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Old 05-31-2023, 04:33 PM   #1
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Charging Batteries While In Storage

I have a 2007 Newmar Mountain Aire DP with four house batteries and two chassis batteries.
I recently changed storage facilities. The old facility had a 50 amp plug. I always had the coach plugged in to keep the batteries charged without any issues.
The new facility only has a 20 amp outlet. I used a dog bone adapter to plug in, but the power doesn't seem constant. The load meter bounces from from 20 amps to 30 amps and then turns off, then comes back on and cycles through again. I can also hear the power converter switching back and forth between battery to shore power.
I don't want to damage anything so for now I have it unplugged and in store mode, but prefer to plug in and keep the batteries charged.
Has anyone experienced anything like this before?
Thank you,
Chris
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Old 05-31-2023, 04:53 PM   #2
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Hi cjatx; I think your Newmar has a lot more load draw than my 01 Windsor with the same amount of batteries. Your source for your 120V 20 amps might not be too reliable. Just guessing. I would not want to have my coach plugged into a power source that might not be able to handle the load. If the only items in the coach you need kept up are the batteries I would go out and buy 2 smart 120V battery maintainers and put one on the house batteries and one on the chassis batteries. That way no worries about voltage going in through the inverter/charger systems. Let the battery maintainers do the job. That way everything inside the coach should be protected. This is just my opinion on the way to handle the problem you are having. Lots of owners out there with a lot more electrical experience than me. I just know enough to be dangerous!
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Old 05-31-2023, 05:01 PM   #3
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battery charger

Why not just go down to WalMart and buy a small battery charger. Plug it in and connect it to your batteries.
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Old 05-31-2023, 07:17 PM   #4
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Suggest you use the 120V circuit breakers to switch off all loads except the converter. The power draw should be well under 10 amps with only the converter charging or maintaining the batteries.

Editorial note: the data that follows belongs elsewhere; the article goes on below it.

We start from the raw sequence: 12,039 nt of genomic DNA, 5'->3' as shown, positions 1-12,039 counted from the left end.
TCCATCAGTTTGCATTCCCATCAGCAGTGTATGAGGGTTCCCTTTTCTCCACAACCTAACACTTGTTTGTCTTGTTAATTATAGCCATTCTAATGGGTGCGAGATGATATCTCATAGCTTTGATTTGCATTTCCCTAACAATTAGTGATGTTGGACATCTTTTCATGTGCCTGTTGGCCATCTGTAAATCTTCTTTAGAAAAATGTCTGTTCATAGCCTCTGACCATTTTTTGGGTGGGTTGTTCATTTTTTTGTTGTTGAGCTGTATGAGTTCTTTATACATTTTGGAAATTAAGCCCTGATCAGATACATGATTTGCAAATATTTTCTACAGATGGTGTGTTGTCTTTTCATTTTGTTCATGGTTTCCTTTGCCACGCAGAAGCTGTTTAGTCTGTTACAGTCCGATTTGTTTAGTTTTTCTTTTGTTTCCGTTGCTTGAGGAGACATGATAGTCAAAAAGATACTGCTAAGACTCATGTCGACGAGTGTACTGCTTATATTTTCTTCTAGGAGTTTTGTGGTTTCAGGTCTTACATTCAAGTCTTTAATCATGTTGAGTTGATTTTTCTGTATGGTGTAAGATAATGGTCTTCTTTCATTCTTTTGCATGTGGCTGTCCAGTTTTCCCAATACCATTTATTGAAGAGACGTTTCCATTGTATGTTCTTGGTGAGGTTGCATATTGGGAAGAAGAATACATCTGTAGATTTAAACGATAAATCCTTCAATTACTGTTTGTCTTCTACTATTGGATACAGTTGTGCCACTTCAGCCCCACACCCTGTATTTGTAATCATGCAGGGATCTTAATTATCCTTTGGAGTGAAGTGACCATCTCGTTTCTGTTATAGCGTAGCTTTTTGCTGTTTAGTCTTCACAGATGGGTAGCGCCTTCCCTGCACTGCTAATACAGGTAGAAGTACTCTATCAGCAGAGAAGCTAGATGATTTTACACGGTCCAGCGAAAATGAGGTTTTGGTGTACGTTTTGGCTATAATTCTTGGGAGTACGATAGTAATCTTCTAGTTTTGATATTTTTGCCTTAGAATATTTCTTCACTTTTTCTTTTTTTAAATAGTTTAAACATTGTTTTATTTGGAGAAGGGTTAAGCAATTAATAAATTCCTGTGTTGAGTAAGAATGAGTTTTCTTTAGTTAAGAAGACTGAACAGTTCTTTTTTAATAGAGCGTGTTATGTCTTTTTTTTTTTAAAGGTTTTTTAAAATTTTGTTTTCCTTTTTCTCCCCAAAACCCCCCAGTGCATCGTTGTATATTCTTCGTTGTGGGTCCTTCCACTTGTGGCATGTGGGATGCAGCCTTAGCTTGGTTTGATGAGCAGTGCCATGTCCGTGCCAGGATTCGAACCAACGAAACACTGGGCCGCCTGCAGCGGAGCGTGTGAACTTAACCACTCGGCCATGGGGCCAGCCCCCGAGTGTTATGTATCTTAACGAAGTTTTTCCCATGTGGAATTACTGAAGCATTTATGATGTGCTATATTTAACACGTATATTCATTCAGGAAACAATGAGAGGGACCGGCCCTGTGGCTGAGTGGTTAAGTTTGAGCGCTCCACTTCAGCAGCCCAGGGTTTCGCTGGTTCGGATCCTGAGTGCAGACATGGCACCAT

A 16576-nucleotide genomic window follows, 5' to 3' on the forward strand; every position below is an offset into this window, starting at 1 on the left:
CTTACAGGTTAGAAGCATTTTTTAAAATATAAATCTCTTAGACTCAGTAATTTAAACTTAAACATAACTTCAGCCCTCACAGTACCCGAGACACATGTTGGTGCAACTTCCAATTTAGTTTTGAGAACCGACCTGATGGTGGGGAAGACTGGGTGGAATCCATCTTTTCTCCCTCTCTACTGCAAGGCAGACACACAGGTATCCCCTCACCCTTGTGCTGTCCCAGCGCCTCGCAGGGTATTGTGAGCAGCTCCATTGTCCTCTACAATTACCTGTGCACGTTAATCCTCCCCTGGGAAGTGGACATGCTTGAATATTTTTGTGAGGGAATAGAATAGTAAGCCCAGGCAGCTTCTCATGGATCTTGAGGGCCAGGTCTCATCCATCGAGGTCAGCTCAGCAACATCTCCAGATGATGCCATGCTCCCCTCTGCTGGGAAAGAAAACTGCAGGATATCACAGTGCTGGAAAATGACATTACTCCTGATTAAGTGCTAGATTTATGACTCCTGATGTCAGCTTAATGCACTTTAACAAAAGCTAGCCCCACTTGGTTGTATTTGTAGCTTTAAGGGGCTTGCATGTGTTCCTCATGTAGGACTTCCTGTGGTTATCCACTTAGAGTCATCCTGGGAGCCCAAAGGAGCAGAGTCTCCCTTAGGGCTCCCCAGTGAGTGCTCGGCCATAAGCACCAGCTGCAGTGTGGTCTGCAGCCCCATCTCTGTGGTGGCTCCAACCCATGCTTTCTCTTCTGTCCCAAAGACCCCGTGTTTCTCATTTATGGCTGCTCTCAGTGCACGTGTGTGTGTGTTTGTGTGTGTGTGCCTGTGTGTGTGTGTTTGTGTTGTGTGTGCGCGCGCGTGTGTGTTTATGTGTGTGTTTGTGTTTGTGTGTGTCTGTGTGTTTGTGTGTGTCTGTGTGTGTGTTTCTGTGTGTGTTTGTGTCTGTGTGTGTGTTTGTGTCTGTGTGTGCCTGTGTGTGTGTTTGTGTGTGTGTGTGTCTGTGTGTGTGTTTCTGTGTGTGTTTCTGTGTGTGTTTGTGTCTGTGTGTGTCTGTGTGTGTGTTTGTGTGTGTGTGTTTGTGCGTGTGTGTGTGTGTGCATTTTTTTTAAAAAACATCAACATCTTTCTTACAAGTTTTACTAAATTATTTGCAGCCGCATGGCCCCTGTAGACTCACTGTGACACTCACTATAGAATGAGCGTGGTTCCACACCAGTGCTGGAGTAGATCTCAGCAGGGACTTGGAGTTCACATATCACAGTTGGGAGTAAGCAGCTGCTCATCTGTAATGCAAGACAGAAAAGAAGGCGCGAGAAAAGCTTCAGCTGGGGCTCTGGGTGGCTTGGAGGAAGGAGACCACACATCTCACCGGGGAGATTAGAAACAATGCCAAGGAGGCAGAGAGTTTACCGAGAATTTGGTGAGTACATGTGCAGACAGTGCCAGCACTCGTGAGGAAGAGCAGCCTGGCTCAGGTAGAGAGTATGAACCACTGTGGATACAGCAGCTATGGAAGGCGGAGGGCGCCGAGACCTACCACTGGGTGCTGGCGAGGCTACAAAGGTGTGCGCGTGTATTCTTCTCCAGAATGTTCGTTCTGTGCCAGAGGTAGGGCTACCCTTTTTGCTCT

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Old 05-31-2023, 07:17 PM   #5
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Originally Posted by JGrosman View Post
Why not just go down to WalMart and buy a small battery charger. Plug it in and connect it to your batteries.
Yep, or simply remove the negative battery cables after the battery banks are fully-charged and forget about plugging in to shore power for the winter.


Lead-Acid batteries self-discharge approx. 3% per month.
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Old 05-31-2023, 07:36 PM   #6
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Sounds like you're pulling a ton of power. Victron inverters allow you to set the shore input power limit and also set the inverter to charge only mode. Also their cerbo allows you to monitor power input/output.

You should at a minimum have some shunt to measure the battery usage and see what it's doing.

For your coach you could flip all breakers except the inverter and set the inverter to charge only if possible. Another option is to flip the battery disconnect and connect the batteries to a simple battery tender. Get a 2nd for the starter batteries
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Old 05-31-2023, 07:38 PM   #7
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Quote:
Originally Posted by cjatx View Post
I have a 2007 Newmar Mountain Aire DP with four house batteries and two chassis batteries.
I recently changed storage facilities. The old facility had a 50 amp plug. I always had the coach plugged in to keep the batteries charged without any issues.
The new facility only has a 20 amp outlet. I used a dog bone adapter to plug in, but the power doesn't seem constant. The load meter bounces from from 20 amps to 30 amps and then turns off, then comes back on and cycles through again. I can also hear the power converter switching back and forth between battery to shore power.
I don't want to damage anything so for now I have it unplugged and in store mode, but prefer to plug in and keep the batteries charged.
Has anyone experienced anything like this before?
Thank you,
Chris